Extracellular signal-related kinase activation occurred rapidly, peaking 5 min after opioid exposure. At lower agonist concentrations, the activation also resolved quickly, returning to baseline levels within 30 min. Higher mu agonist doses caused a high initial peak of activation, followed by sustained lower-level responses that persisted. Naloxone generally inhibited mu-opioid-induced ERK activation in a dose-dependent manner, indicating that ERK activation was a receptor-mediated phenomenon. The increase in ERK activation that occurred at only the 1-nM naloxone dose was puzzling. Naloxone alone, at various doses and exposure times, did not activate ERK. It is possible that this dose of naloxone could function to sensitize or facilitate agonist-induced opioid signaling. An early study showed a similar enhancement of morphine self-administration in monkeys by low-dose naloxone,  and other early work showed a similar paradoxical effect on morphine-induced phosphate incorporation into phospholipids.  Future work will attempt to define the mechanism and significance of this finding. The rapid activation kinetics suggest that the ERK cascade could play a role in mediating acute responses to opioids such as analgesia, but at this time it is not known which opioid actions are mediated in whole or in part by ERK signaling.
The persistence of ERK activation at higher opioid doses suggests that different types of cellular responses could be induced by different doses of opioids. Sustained activation has been shown to cause nuclear translocation of ERK,  which leads to the phosphorylation of nuclear targets such as Elk-1.  Activation of nuclear transcription factors could lead to additional changes in gene expression and unique changes in cellular function. An example of this concept is the difference in ERK activation and cellular responses to nerve growth factor and epidermal growth factor.  The latter causes transient ERK activation and proliferation of PC 12 cells in culture. Nerve growth factor leads to sustained ERK activation and nuclear translocation. PC-12 cells exposed to NGF do not proliferate, but rather exit the cell cycle and differentiate. Overexpression of the epidermal growth factor receptor to cause sustained ERK activation and nuclear translocation causes cells to differentiate instead of following the normal proliferative response to epidermal growth factor. 
The signals responsible for mediating the adaptations induced by opioids are incompletely understood. However, it is tempting to speculate that lower doses of opioids leading to transient ERK activation could mediate acute opioid effects such as euphoria and analgesia, whereas higher doses leading to sustained ERK activation could cause compensatory responses such as tachyphylaxis or acute tolerance and possibly may relate to longer-term tolerance and physical dependence. Other reports characterizing parts of the acute responses of MAPK cascades to opioids have appeared. These studies only addressed activation of the ERK cascade in response to opioids. In one study that examined delta opioid activation in fibroblasts, supraphysiologic doses of delta agonists produced substantially lower peak activation (approximately fourfold) than we observed in our studies and little activation after 15 min.  Interestingly, they showed that the median effective concentration for ERK activation by opioids decreased in cells with a higher density of expressed delta receptors. A report by Li and Chang  examined mu receptor activation of ERK in Chinese hamster ovary cells. In this study, various mu agonists activated ERK with a similar rank order of potency to their binding affinities at the mu receptor. Both of these studies showed a similar time to peak ERK activation (5–8 min) as we found in our study. A study by Fukuda et al.  used Chinese hamster ovary cells stably transfected with mu, delta, or kappa receptors and evaluated ERK activation. In contrast to our data, stimulation of kappa receptors led to MAPK activation. This could be due to differences in messenger systems available for coupling to kappa receptors in the different cell types. In the present study, we used two different kappa receptor clones (rat and human) and two different types of expression systems (transient and stable transfection) in COS cells and C6 glioma cells, and still we could not demonstrate MAPK activation by kappa stimulation. It is possible that different signaling systems could be engaged by opioid receptors in different cell lines. Further studies will be needed to determine the reasons for these divergent results.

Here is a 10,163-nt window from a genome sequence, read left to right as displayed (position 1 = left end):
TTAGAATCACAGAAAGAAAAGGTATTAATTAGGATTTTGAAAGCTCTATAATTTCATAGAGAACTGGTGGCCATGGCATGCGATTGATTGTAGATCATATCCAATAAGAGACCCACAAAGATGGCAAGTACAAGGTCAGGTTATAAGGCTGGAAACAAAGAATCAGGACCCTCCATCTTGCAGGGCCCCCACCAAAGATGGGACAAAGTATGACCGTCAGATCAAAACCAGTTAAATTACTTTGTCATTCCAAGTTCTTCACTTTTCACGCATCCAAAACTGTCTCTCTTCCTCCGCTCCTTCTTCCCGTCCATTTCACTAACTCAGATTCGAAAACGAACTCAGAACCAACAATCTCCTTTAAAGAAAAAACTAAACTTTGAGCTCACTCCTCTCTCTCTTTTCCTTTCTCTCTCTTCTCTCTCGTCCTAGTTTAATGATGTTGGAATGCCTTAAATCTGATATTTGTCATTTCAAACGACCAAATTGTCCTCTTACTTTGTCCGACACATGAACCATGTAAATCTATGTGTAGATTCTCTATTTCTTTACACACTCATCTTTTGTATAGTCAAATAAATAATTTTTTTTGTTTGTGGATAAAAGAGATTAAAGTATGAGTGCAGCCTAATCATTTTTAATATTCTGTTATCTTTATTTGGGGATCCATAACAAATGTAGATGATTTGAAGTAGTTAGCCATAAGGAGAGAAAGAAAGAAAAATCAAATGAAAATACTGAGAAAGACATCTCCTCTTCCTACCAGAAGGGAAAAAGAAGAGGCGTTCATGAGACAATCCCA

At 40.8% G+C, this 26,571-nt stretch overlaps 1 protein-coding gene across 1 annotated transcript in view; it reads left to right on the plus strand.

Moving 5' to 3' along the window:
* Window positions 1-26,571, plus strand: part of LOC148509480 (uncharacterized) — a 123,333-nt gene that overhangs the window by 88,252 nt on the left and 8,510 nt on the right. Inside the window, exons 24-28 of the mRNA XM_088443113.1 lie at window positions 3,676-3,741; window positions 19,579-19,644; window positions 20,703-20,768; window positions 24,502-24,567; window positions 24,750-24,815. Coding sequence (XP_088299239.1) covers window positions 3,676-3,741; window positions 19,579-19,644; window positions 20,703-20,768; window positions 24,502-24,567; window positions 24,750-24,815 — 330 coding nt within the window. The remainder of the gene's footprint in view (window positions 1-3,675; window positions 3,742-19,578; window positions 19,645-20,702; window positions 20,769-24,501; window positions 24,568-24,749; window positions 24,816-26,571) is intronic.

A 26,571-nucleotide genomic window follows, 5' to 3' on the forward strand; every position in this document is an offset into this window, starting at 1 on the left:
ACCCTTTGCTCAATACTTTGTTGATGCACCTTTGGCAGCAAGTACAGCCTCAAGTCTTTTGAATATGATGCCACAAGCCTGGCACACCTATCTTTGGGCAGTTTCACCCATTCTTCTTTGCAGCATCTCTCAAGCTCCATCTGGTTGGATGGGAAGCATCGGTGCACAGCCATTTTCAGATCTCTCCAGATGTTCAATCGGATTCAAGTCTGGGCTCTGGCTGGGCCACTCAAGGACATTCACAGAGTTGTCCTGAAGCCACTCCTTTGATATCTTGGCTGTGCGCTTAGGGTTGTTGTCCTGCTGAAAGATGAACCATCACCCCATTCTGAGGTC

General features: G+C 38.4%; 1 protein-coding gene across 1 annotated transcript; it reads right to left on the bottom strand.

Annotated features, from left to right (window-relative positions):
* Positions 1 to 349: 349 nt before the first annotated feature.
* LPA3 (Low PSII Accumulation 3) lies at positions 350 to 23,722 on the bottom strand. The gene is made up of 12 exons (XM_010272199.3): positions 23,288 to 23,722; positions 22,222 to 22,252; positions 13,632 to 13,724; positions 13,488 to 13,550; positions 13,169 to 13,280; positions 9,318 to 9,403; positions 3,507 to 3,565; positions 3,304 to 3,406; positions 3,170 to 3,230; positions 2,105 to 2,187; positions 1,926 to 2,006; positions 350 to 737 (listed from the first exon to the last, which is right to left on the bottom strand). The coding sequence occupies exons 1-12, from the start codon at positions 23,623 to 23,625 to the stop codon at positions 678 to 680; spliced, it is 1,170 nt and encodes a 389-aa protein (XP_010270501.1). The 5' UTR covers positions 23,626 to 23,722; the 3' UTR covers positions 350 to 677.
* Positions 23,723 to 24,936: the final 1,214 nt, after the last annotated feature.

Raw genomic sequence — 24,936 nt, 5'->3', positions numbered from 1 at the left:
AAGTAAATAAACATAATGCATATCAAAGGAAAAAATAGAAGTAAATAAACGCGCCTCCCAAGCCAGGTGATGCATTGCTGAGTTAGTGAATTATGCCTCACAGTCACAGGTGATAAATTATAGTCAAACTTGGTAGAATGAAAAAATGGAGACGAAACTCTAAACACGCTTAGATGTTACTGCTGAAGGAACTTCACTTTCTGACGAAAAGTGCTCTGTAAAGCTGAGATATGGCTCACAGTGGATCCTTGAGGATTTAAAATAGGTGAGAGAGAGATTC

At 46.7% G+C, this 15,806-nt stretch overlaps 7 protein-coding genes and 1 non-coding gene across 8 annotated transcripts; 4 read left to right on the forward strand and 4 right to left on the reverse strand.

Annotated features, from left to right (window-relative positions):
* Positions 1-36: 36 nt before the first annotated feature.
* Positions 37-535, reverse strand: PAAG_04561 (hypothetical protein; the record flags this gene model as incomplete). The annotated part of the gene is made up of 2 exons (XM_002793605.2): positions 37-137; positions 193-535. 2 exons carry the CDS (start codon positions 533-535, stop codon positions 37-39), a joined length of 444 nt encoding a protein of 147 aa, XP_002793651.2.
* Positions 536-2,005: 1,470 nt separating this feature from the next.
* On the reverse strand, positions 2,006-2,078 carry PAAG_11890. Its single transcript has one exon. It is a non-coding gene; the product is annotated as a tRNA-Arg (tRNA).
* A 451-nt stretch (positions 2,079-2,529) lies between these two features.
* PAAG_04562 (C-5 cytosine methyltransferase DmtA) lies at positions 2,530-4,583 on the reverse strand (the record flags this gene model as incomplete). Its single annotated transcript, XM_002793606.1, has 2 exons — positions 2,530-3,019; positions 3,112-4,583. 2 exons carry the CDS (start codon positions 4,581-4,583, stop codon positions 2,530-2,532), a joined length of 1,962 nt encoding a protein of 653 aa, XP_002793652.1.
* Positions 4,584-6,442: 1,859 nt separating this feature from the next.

Few studies of the effects of long-term opioid use on ERK activation have been done. One previous study examined changes in levels of ERK in brain regions after long-term (6 days) opioid administration.  Although modest increases in ERK levels were seen in locus ceruleus and caudate/putamen after chronic morphine treatment, the degree of phosphorylation was not determined, so the physiologic significance of this change is not clear. However, more recent findings show sustained ERK activation in relevant brain regions of animals given long-term morphine treatment. [4,29] This suggests that ERK could play a role in long-term adaptive responses to opioids in vivo. Additional studies are needed to determine the potential role of ERK activation in acute opioid signaling.
In conclusion, we found that mu and delta opioids strongly activate ERK but do not strongly activate either the SAPK or p38 MAPK cascades. Kappa agonists do not appear to significantly activate any of the currently identified MAPK signaling cascades. This rapid and potent ERK activation, coupled with classically described inhibitory opioid properties, could provide clues to help us better understand the effects produced by various doses of opioids and different opioid receptor types.
The authors thank Vuk Stambolic for helpful discussions and advice.